* Headphones, Part 2 of 2: I worry about them sometimes. They slip off my ear, or they give out on me.

* Watch, Part 1 of 2: My watch goes around my left wrist and measures my heart rate, time and calories burned, though it only shows either the heart rate or time, not both. It goes with...

* Heart Rate Strap, Part 2 of 2: This attaches around my torso, and the actual part that measures the heart rate sits right underneath my sternum. I lovingly refer to it as my "man-bra" although it supports nothing. (here's a link to a picture of some guys wearing one)

* Garmin: I love it but I'm still trying to figure it out. I try not to look at it too often but it's difficult. The pace is quite intriguing.

Sometimes I feel like I'm going off to battle or something with the amount of gear I have on. Nevermind sunglasses if I need them, the Vaseline to prevent injury, etc. I've got plenty to keep me busy.

Now, lately my heart rate monitor has been irritating me. Not sure why but for the last few months I need to put the strap on about 30 minutes before a run in order for it to register a heart rate from the start of the run. I noticed that during soccer season as I wear it during every game I officiate. It's usually not a problem - I put it on, make sure it's secure and forget about it. I really don't feel it when I run, and I ran the Mud Run and the 10K while wearing it.

But when it fails you, it can throw off an entire run. This morning, for instance, I didn't have a lot of time to prepare for my run. I put the strap on before I did anything else, and by the time I was out on the street in front of my house warming up for my run, with iPod set to AC/DC, Garmin registering the GPS and my vaseline-lubed nips ready to go, my watch kept flashing "00" at me. No heart rate.

Oh well. I left without it. Now, I'd only wanted to run a couple of miles so I didn't want to linger. Had I been running intervals or something longer than two miles, I may have waited. As it was, though, I was irritated and didn't want to give it any more time and/or attention.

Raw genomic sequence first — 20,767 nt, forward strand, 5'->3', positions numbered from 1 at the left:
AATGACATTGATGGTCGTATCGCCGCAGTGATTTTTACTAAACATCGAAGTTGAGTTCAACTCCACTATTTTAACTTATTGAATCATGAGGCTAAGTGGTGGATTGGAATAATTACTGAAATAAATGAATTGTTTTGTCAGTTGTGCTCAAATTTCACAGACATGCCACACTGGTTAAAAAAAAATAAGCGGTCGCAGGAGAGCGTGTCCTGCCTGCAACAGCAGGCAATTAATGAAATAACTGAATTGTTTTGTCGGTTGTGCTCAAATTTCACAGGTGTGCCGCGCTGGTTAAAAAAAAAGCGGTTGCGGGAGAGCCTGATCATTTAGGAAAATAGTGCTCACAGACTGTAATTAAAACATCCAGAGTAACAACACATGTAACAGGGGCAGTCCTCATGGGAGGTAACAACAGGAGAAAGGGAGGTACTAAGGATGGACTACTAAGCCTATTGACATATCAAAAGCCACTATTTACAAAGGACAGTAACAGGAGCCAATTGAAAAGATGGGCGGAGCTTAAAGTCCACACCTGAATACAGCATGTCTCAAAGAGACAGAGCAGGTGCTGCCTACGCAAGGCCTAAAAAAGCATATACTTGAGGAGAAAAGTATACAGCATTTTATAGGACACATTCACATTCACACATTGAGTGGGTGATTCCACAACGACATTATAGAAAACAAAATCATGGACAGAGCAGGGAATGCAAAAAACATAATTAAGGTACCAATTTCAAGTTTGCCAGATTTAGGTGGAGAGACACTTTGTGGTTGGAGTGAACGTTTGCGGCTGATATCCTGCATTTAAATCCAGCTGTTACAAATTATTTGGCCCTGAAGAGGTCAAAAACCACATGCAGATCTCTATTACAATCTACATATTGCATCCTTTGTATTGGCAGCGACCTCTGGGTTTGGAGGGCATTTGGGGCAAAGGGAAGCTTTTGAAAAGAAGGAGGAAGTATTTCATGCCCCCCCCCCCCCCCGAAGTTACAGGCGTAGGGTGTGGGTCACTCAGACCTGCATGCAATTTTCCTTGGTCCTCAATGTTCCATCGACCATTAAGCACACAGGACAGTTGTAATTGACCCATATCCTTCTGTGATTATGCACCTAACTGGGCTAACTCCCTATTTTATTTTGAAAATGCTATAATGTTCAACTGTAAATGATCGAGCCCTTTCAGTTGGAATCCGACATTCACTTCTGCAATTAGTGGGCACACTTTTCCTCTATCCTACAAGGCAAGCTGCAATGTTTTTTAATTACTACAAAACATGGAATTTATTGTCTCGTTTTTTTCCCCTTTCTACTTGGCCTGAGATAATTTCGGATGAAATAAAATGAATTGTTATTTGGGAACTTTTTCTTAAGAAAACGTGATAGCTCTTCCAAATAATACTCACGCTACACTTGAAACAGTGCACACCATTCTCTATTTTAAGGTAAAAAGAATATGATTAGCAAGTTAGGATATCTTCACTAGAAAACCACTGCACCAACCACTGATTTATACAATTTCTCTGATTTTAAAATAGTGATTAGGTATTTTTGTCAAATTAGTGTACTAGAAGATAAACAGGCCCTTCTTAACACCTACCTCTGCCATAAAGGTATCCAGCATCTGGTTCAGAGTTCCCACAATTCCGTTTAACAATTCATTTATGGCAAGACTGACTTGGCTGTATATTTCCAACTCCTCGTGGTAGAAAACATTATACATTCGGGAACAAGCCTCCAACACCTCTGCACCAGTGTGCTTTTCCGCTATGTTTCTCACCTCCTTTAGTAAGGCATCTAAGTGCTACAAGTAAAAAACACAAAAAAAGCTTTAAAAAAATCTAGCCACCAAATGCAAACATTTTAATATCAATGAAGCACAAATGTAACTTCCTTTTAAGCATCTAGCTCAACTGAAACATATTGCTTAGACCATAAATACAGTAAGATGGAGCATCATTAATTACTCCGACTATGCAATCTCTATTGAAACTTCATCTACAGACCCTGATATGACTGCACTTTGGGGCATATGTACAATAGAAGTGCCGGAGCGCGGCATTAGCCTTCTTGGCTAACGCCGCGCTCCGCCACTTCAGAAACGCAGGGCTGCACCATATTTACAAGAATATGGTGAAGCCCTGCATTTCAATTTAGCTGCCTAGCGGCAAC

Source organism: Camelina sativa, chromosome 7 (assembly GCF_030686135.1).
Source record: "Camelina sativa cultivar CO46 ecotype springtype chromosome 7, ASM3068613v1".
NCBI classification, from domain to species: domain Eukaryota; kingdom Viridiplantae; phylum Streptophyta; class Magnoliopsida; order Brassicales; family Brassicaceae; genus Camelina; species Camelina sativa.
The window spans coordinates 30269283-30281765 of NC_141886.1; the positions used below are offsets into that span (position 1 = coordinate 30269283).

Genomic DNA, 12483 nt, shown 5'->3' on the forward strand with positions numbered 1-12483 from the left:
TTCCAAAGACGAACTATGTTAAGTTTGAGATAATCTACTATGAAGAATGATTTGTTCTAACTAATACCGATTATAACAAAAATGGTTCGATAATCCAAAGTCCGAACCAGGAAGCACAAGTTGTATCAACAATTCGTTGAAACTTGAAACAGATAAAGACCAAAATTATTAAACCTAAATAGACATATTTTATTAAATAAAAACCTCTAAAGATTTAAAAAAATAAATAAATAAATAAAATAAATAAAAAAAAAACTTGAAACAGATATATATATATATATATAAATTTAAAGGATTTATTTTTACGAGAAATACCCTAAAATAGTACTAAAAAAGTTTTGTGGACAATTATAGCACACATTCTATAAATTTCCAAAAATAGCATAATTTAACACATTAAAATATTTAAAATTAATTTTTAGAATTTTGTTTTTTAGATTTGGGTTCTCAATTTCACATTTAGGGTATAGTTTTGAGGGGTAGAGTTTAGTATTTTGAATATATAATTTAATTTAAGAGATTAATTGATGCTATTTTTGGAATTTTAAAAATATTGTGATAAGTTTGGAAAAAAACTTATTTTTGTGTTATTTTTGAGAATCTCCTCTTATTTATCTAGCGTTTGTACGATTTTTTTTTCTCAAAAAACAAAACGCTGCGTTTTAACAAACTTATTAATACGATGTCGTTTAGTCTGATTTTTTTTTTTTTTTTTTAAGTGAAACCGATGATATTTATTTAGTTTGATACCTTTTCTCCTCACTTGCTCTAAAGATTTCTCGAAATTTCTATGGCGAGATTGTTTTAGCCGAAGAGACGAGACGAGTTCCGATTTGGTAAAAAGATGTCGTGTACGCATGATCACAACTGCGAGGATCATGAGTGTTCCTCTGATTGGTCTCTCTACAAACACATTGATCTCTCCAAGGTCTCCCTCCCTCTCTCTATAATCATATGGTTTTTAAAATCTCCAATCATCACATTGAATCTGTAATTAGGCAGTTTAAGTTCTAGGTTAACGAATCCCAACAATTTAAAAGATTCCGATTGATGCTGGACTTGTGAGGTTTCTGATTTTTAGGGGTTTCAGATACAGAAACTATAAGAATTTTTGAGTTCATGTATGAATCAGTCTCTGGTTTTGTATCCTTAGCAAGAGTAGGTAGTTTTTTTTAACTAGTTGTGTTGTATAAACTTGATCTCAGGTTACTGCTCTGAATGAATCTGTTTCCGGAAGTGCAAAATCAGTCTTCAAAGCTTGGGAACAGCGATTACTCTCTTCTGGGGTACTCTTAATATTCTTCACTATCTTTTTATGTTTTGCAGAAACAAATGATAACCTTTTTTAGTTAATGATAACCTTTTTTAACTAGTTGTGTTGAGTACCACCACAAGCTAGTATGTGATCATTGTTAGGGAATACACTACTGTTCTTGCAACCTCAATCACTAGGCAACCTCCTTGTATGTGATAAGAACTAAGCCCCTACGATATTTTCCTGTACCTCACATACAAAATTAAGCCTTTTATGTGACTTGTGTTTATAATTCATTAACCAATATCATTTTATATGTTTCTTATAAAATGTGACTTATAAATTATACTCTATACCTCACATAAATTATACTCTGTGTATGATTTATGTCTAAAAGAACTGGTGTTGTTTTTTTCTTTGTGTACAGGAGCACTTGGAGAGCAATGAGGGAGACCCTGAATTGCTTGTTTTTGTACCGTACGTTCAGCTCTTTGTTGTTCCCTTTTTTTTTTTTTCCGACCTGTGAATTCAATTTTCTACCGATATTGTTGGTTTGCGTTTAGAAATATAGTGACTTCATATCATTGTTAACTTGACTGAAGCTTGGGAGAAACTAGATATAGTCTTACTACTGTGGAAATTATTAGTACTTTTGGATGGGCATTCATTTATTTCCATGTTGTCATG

I ran for about a half mile before trying again. It finally kicked on and measured my heart rate. I felt more in a groove once that was on, since I got used to running with it and glancing at in order to help me maintain my pace and rhythm. Now with my Garmin, though, I have something else that will help me with my pace.

The run went well and I had no problems with my watch, the strap (sometimes it slips down because it's too loose but not today), the Garmin, the iPod or the headphones (the right one slipped off the ear a few times but nothing big). No, the biggest problem I had with my run today was, in fact, a physical one. My nipple is complaining again.

I guess I can't win for trying.

Monday, February 9, 2009

Motivational Mondays (Feb. 9)

I'll make it easy today.

A phrase often repeated by parents is "I'll do anything for my children." And while this is admirable, I didn't really know how to put in action when I became a parent. Sure, you have to feed them and clothe them and take care of them when they are small, but does that constitute "doing anything" for them? What does?

I eventually answered my own question. I don't know how to answer that for others, but for me "doing anything" meant losing weight and staying healthy. For the girls' sake.

I wanted to give them a parent to be proud of. I wanted to provide some sort of good example for them, to show them that you really can meet your goals when you set your mind on them. I wanted to show them that anything is possible.

How did I do that? I did everything for them. I dropped more than 120 pounds and got fit for them. Well, for me too but they were a huge factor in my weight loss. I didn't want to be the fat dad at my oldest daughter's kindergarten class... and I'm not. I wanted to be the active parent volunteer (and by active both going weekly and moving around with ease) in her class. And I am, on most weeks. Most of all, though, I want to be around for them. I didn't want to get some horrible obesity-related disease early in life simply because I didn't take care of my body. How unfair that would be for the girls, to do that to myself.